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International Journal of Vehicular Technology
Volume 2014 (2014), Article ID 754218, 10 pages
Control of Yaw Disturbance Using Fuzzy Logic Based Yaw Stability Controller
School of Mechanical and Building Sciences, VIT University, Vellore 632-014, India
Received 31 August 2013; Accepted 2 December 2013; Published 4 February 2014
Academic Editor: Shinsuke Hara
Copyright © 2014 S. Krishna et al. This is an open access article distributed under the Creative Commons Attribution License, which permits unrestricted use, distribution, and reproduction in any medium, provided the original work is properly cited.
Yaw stability is an important consideration for the vehicle directional stability and handling behavior during emergency maneuvers. In order to maintain the desired path of the vehicle, in presence of disturbances due to cross wind, different road conditions, and tire deflections, a fuzzy logic based yaw stability controller is proposed in this paper. Proposed control system receives yaw rate error, steering angle given by the driver, and side slip angle as inputs, for calculating the additional steering angle as output, for maintaining the yaw stability of the vehicle. As the side slip angle cannot be measured directly in a vehicle, it was estimated using a model based Kalman observer. A two-degrees-of-freedom vehicle model is considered in the present work. The effect of disturbance on yaw rate and yaw rate error of the vehicle is simulated for sinusoidal, step maneuver and compared with the existing fuzzy control system which uses two inputs such as steering angle and yaw rate. The simulation results show better performance of the proposed fuzzy based yaw controller as compared with existing control system. Proposed fuzzy based yaw stability controller can be implemented in steer-by-wire system for an active front steering of a road vehicle.
The modern automotive researches are focusing on autonomous and semiautonomous ground vehicle to improve stability and prevent the vehicles from spinning, drifting out, and rolling over. Yaw stability is one of the most significant aspects of the vehicle safety and yaw stability control can avoid dangerous, undesirable behaviors of the vehicles in extreme maneuvers. Active front steering control is one of the most practical approaches for yaw stability control in which a correction of steering angle is added to the driver’s steering input, when the desired yaw rate of the vehicle fluctuates due to external disturbances. Steering actuated yaw stability control gives maximum benefit with steer-by-wire systems, as mechanical linkages between the steering wheel and road wheels are replaced with electronic actuators, which motivates easier implementation of active front wheel steering control based on feedback.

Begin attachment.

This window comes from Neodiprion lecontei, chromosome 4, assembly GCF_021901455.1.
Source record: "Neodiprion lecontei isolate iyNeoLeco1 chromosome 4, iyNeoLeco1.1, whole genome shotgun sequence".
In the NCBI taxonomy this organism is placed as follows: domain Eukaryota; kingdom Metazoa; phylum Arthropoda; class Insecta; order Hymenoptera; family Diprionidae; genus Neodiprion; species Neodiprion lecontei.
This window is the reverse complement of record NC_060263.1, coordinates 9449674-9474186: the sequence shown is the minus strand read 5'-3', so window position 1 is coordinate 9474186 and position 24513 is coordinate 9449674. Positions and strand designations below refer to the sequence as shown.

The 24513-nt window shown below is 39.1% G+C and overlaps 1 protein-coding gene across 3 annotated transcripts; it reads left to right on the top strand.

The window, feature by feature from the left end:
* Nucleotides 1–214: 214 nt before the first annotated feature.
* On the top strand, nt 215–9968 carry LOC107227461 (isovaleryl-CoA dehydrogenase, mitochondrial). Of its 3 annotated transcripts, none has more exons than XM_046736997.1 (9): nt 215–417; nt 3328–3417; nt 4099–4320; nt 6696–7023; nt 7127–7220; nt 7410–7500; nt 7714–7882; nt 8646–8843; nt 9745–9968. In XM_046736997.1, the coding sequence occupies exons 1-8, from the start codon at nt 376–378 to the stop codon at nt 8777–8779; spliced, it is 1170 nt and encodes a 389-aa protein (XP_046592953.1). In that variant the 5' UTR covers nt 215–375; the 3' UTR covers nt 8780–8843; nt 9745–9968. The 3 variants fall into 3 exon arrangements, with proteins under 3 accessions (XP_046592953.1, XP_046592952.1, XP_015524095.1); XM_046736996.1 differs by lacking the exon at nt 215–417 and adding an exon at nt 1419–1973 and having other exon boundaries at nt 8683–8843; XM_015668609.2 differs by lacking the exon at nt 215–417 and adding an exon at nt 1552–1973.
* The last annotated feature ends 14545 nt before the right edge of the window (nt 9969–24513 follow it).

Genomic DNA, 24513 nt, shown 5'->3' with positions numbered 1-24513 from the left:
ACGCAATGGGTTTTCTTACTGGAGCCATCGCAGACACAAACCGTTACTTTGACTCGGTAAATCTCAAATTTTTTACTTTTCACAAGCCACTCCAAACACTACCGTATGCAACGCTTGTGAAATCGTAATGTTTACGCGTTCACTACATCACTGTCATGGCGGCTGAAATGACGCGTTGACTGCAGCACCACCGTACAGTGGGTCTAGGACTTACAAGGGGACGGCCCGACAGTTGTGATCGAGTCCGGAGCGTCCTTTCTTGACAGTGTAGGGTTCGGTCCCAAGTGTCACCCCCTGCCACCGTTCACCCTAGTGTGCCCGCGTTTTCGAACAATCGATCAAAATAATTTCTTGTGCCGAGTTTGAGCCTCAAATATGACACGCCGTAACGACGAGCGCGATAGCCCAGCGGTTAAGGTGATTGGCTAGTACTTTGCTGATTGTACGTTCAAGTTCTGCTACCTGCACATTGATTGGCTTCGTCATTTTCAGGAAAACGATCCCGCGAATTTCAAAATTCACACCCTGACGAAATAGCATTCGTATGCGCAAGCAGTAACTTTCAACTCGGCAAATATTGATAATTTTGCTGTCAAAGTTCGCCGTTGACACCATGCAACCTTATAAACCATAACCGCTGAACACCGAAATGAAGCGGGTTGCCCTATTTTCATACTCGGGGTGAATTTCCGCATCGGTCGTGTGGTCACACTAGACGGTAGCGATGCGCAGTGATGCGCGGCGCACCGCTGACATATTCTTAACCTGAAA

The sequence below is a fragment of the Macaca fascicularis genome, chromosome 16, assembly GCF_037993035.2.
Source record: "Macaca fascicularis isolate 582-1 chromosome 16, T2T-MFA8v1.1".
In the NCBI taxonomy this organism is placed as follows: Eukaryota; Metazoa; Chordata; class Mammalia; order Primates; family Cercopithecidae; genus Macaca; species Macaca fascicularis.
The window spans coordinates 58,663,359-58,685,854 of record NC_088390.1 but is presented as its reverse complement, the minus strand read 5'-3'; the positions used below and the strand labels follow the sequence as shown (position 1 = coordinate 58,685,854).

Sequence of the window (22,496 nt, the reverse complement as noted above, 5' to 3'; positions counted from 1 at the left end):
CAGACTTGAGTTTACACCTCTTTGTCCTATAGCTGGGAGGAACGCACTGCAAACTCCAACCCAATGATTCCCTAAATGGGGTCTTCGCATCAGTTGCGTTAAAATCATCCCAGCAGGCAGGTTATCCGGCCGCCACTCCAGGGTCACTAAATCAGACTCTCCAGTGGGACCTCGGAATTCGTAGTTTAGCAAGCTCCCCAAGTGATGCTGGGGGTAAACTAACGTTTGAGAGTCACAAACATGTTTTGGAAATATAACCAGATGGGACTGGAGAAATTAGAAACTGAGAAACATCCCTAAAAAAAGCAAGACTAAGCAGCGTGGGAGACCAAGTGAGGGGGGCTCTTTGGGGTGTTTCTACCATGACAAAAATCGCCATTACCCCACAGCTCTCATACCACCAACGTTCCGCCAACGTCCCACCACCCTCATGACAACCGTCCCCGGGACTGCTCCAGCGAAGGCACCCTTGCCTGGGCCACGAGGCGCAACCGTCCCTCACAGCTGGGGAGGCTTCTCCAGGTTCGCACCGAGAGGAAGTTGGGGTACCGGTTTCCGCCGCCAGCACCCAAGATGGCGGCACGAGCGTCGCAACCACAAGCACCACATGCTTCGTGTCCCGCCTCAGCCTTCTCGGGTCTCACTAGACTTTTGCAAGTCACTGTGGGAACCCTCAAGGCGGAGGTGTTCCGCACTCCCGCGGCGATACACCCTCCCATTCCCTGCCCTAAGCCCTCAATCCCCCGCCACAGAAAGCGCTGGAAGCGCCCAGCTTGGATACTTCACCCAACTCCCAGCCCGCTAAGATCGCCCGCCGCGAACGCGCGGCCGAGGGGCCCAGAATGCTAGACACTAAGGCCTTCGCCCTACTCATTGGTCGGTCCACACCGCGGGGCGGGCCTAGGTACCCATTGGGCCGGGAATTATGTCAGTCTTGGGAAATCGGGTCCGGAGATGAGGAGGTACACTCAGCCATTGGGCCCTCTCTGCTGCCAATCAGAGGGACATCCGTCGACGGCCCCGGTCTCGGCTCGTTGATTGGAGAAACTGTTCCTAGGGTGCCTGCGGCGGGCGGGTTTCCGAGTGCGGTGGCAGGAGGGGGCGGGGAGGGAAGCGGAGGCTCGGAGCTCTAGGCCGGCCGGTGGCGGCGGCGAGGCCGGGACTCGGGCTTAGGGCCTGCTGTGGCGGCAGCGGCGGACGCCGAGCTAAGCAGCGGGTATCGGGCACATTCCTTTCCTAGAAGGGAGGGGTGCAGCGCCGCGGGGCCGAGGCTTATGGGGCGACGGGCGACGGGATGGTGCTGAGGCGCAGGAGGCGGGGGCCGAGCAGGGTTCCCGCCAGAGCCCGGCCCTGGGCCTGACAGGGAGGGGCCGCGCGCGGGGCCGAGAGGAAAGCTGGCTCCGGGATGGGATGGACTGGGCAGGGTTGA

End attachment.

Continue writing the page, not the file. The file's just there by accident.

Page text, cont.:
Many research works are focusing on developing yaw stability control systems with steer-by-wire systems. Ackermann (1994) suggests a steering control system which achieves robust decoupling of the vehicle's for yaw stabilization and (1997) yaw disturbance can also be minimized [1, 2]. Güenç, discusses the robust yaw stability control based on active front steering for road vehicle and its performance was verified using hardware in loop simulation . Canale et al. suggest an internal model control and sliding mode control approaches for yaw stability control were designed and their performances are verified using simulation studies . Falcone et al. proposed direct yaw moment control method using in wheel motor control for enhancing vehicle stability . Oncu proposed a disturbance observer based yaw stability controller for light commercial vehicle . Nam developed a control system consisting of a steering angle disturbance observer and proportional integral type tracking controller for robust control of yaw stability of an electric vehicle . A proportional integral and derivative (PID) control system is developed for yaw stability control based on road wheel steer angel as control input. Bianchi et al. proposed an adaptive integrated control system using active front steering and rear torque vectoring . Arabi and Behroozi proposed an integrated vehicle dynamics control system based on the combination of active front steering (AFS) and active rear differential (ARD) for yaw rate stability of the vehicle . Hakima and Ameli presented an integrated control approach for four-wheel steering of automotive system . These control techniques are complex and the implementation is difficult, as they require coordinated control of vehicle subsystems for performing the desired control function.